Elsewhere on this forum I saw a video of Paul Schurch jointing several leaves of veneer by running a Festool track saw in reverse with a metal blade. I am wondering if anyone has experience doing this and if it will produce an edge good enough off the saw to seam for a face lay up. Currently I use a veneer slitting tool that produces a very fine cut and really tight seams. This works fine for furniture pieces, but we are getting to do more veneering in the cabinet work as well. I don't have the room or the budget for a veneer saw or a guillotine, but am thinking this may be a good solution for higher production than using a slitter one leaf at a time.
i tried his technique earlier this year. same blade, same technique (at least, i believe it was). my results were fairly bad. bad enough that i haven't tried it again, and have somewhat written off the technique.
like you, i'm looking for a better solution to this. i've had good luck doing it on my slider with a crosscut blade, but the challenge of clamping the veneer between two cauls is such that i'd much prefer to use the track saw.
I use my sliding table saw with a plywood sub table keyed into the slot. I set up my veneer over the cut line and press the sheets down with a hardwood caul backed with sandpaper. I am using a combination blade now and the tearout is reasonable but I will run the packet over the jointer to take off 1/64" to perfect the joint. My jointer has an eight foot bed and I press the veneer packet between boards to keep it vertical as I take a pass. Sounds more awkward than it is.
I haven't done this yet but I intend to place ap piece of ply in front of the blade to act as a zero clearance insert. I think it will reduce chatter and splinters.
Figured veneer is always a problem regardless of how you cut it. Try using a scrap piece of veneer to take the ragged cut of the bottom piece.
I use a Magic Veneer Trimmer on my slider for smaller pcs.,since I only have the 4' version.But I recently bought a Festool track saw specifically to join long pcs. of veneer.I am getting excellent results,I use the fine toothed festool blade(made for wood),and just run the saw forward.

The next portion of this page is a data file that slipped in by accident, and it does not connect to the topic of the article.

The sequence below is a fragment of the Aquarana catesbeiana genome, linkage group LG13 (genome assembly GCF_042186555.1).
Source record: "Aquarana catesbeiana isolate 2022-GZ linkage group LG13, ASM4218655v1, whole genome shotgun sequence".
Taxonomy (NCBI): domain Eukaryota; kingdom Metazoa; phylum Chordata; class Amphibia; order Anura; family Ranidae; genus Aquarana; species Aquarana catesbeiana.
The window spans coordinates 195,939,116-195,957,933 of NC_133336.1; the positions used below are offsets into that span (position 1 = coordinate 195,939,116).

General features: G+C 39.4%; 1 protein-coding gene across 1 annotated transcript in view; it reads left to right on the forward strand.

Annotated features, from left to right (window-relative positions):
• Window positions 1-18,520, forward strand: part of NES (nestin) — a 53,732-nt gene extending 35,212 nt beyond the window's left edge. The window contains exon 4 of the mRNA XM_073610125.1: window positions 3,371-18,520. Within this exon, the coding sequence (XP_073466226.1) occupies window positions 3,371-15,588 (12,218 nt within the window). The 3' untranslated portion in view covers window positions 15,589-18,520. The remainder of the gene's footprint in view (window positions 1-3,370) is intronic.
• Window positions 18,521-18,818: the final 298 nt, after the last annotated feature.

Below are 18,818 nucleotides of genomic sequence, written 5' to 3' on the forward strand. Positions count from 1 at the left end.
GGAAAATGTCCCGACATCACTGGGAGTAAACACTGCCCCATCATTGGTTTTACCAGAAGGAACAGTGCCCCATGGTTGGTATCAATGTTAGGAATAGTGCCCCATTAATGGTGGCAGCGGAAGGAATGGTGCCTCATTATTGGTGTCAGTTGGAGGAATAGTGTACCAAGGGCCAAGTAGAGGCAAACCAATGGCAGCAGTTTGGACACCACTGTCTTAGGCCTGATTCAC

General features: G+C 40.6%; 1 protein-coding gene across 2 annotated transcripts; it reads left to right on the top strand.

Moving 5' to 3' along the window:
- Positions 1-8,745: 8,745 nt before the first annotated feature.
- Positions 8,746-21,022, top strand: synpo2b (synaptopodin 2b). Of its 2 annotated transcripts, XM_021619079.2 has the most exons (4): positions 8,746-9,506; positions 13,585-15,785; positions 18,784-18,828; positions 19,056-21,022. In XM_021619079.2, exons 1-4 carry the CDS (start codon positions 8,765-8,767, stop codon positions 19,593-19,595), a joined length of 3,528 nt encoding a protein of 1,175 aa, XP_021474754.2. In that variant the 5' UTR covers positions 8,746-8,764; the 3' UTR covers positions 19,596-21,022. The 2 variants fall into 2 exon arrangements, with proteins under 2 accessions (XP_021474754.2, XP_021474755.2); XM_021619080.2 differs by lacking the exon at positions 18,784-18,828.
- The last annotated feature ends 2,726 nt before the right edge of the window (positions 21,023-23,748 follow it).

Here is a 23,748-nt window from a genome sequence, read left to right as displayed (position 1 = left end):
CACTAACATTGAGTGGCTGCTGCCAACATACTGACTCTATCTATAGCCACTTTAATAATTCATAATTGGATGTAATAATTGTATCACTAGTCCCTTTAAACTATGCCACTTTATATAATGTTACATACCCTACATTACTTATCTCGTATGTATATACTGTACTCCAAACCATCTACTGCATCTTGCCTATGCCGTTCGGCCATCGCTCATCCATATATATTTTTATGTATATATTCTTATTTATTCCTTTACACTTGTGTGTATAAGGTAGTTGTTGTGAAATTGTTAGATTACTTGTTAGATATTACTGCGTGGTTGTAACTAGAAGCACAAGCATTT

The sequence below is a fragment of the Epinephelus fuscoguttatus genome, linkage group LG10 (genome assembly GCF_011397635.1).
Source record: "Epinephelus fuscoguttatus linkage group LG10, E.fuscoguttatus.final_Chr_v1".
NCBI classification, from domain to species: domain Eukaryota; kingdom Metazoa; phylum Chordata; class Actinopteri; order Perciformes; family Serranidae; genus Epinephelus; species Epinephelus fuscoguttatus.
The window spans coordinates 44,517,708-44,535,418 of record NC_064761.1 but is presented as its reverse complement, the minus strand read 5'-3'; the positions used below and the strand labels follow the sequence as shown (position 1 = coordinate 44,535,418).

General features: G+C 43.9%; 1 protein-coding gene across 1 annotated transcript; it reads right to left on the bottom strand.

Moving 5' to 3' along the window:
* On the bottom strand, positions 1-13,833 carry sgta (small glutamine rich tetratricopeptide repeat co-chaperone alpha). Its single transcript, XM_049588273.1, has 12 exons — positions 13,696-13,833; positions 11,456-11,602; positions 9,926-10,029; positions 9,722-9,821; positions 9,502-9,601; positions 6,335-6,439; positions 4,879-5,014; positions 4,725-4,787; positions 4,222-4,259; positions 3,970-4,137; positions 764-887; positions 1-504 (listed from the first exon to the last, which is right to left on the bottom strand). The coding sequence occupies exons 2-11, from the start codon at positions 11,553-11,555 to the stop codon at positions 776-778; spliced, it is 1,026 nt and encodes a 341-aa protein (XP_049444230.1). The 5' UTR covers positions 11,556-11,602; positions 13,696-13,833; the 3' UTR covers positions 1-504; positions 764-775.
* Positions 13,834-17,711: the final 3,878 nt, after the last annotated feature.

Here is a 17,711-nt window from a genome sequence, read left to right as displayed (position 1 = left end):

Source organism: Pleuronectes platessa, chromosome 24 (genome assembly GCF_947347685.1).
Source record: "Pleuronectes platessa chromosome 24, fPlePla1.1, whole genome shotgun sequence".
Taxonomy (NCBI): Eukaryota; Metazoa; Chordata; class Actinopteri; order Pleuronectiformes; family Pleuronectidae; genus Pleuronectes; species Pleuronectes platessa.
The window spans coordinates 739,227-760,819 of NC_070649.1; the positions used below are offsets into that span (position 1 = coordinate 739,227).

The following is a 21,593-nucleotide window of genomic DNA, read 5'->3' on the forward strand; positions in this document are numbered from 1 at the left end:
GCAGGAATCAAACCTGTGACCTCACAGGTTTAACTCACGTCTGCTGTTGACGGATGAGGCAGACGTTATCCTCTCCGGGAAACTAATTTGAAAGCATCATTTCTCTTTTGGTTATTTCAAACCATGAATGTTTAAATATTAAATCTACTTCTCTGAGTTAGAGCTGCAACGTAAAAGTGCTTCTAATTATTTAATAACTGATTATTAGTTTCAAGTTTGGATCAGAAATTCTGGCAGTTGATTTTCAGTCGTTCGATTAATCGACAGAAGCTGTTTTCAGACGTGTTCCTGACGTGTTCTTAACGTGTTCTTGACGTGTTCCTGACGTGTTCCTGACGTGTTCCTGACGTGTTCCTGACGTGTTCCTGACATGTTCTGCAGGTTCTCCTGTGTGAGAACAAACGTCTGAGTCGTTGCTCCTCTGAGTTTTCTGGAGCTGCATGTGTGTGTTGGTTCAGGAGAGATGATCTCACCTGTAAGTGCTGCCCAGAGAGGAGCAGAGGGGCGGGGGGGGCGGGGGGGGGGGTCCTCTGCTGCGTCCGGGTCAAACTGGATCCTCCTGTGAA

Here are some photos of how I cut veneer. The setup is very simple and I always threaten to improve it but...
1. Sub table is keyed into sliding table slot. I press down on the caul near the cut. I tried a I-beam type pressure bar with hold down clamps at either end but it was a hassle. Sandpaper on the underside helps control things.
2. I cut up to 1" of veneers at once. Blade is usually a 12" combination blade. Veneer for standard layups can be taped straight off the saw.
3. For finer joints in figured veneer I pass the bundle over the jointer light pressure by hand to hold veneer upright. Boards are there only to stop veneer from flopping around. Cut is very light with sharp knives.
I use MDF cover sheets and glue the ends to form a sandwich. I use a triple chip blade and walk the sandwich through the saw. The example is pretty flat, some flitches need a lot of downward pressure while walking them through.
Thanks everyone for sharing your methods! It seems that the track saw would be the quickest if it produces a clean edge which there seems to be support for. I need to be able to do 8' plus in length. Max, how long of a bundle are you doing with the track saw and is it clean enough to tape together right off the saw?
Thanks for posting a link to my video Ron. Just skip to the end though, that was my first time on camera and was very awkward in my opinion.
I still use the Festool track saw for cutting bundles of veneer and it works very well. I don't run the saw backwards like Paul does though, forward works fine for me but you'll need a scrap piece of veneer on top of the stack as the top piece in every bundle seems to crack and split from the saw cut. Works on burls and straight grained woods equally well. Sometimes burls will need a strip of blue tape along the joint before cutting to prevent small pieces from chipping out. Good luck
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